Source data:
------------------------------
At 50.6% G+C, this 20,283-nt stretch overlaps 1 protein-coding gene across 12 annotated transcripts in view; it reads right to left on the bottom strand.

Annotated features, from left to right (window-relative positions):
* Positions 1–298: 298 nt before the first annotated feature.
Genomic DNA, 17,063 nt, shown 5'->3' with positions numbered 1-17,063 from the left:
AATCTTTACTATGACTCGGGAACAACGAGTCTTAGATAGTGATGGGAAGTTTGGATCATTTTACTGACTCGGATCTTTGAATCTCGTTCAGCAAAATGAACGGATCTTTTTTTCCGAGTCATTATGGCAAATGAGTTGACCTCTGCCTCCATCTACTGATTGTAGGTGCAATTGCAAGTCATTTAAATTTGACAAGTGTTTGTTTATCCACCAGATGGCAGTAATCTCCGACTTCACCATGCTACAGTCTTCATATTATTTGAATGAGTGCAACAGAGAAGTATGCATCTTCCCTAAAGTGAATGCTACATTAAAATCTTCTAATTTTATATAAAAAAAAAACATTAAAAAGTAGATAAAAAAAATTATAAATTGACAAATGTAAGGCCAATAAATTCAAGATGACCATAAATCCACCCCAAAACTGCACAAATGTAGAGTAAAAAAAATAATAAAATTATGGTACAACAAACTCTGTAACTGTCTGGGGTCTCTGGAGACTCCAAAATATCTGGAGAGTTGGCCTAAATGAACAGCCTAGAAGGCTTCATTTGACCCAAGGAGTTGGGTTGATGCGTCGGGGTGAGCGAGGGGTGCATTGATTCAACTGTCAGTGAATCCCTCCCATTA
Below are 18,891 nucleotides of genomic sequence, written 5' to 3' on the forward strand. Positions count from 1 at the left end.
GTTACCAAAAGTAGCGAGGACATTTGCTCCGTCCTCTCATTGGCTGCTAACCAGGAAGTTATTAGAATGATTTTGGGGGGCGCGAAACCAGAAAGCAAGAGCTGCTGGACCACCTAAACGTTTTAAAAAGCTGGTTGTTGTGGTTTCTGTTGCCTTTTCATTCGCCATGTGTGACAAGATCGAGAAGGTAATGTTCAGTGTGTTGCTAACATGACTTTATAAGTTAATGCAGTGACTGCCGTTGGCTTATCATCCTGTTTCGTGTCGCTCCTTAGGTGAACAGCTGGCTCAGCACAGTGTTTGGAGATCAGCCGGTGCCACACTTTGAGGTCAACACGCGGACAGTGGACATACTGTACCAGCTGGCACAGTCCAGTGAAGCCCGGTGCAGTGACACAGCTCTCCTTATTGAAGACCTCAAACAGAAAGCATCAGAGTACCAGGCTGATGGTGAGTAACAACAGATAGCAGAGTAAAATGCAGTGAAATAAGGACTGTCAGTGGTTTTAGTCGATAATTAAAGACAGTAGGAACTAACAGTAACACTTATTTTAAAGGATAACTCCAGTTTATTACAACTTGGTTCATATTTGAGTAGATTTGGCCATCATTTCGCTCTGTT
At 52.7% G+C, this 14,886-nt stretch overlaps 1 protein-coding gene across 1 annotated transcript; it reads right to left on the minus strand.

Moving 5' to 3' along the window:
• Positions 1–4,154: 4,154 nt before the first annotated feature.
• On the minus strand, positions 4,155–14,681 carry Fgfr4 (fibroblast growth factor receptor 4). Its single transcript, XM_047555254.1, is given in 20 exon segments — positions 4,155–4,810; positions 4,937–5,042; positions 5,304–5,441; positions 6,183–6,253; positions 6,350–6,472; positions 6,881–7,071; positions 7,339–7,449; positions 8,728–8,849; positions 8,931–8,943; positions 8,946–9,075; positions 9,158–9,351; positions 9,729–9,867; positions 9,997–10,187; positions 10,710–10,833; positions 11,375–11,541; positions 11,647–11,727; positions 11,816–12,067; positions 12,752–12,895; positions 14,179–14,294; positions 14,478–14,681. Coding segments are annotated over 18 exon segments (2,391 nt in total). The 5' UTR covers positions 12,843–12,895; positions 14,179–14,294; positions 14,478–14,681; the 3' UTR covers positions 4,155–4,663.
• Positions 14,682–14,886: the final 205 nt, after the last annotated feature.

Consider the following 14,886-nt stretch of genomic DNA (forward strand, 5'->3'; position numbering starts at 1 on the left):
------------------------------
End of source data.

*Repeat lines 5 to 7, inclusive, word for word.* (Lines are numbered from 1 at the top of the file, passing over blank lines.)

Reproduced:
AATCTTTACTATGACTCGGGAACAACGAGTCTTAGATAGTGATGGGAAGTTTGGATCATTTTACTGACTCGGATCTTTGAATCTCGTTCAGCAAAATGAACGGATCTTTTTTTCCGAGTCATTATGGCAAATGAGTTGACCTCTGCCTCCATCTACTGATTGTAGGTGCAATTGCAAGTCATTTAAATTTGACAAGTGTTTGTTTATCCACCAGATGGCAGTAATCTCCGACTTCACCATGCTACAGTCTTCATATTATTTGAATGAGTGCAACAGAGAAGTATGCATCTTCCCTAAAGTGAATGCTACATTAAAATCTTCTAATTTTATATAAAAAAAAAACATTAAAAAGTAGATAAAAAAAATTATAAATTGACAAATGTAAGGCCAATAAATTCAAGATGACCATAAATCCACCCCAAAACTGCACAAATGTAGAGTAAAAAAAATAATAAAATTATGGTACAACAAACTCTGTAACTGTCTGGGGTCTCTGGAGACTCCAAAATATCTGGAGAGTTGGCCTAAATGAACAGCCTAGAAGGCTTCATTTGACCCAAGGAGTTGGGTTGATGCGTCGGGGTGAGCGAGGGGTGCATTGATTCAACTGTCAGTGAATCCCTCCCATTA
Below are 18,891 nucleotides of genomic sequence, written 5' to 3' on the forward strand. Positions count from 1 at the left end.
GTTACCAAAAGTAGCGAGGACATTTGCTCCGTCCTCTCATTGGCTGCTAACCAGGAAGTTATTAGAATGATTTTGGGGGGCGCGAAACCAGAAAGCAAGAGCTGCTGGACCACCTAAACGTTTTAAAAAGCTGGTTGTTGTGGTTTCTGTTGCCTTTTCATTCGCCATGTGTGACAAGATCGAGAAGGTAATGTTCAGTGTGTTGCTAACATGACTTTATAAGTTAATGCAGTGACTGCCGTTGGCTTATCATCCTGTTTCGTGTCGCTCCTTAGGTGAACAGCTGGCTCAGCACAGTGTTTGGAGATCAGCCGGTGCCACACTTTGAGGTCAACACGCGGACAGTGGACATACTGTACCAGCTGGCACAGTCCAGTGAAGCCCGGTGCAGTGACACAGCTCTCCTTATTGAAGACCTCAAACAGAAAGCATCAGAGTACCAGGCTGATGGTGAGTAACAACAGATAGCAGAGTAAAATGCAGTGAAATAAGGACTGTCAGTGGTTTTAGTCGATAATTAAAGACAGTAGGAACTAACAGTAACACTTATTTTAAAGGATAACTCCAGTTTATTACAACTTGGTTCATATTTGAGTAGATTTGGCCATCATTTCGCTCTGTT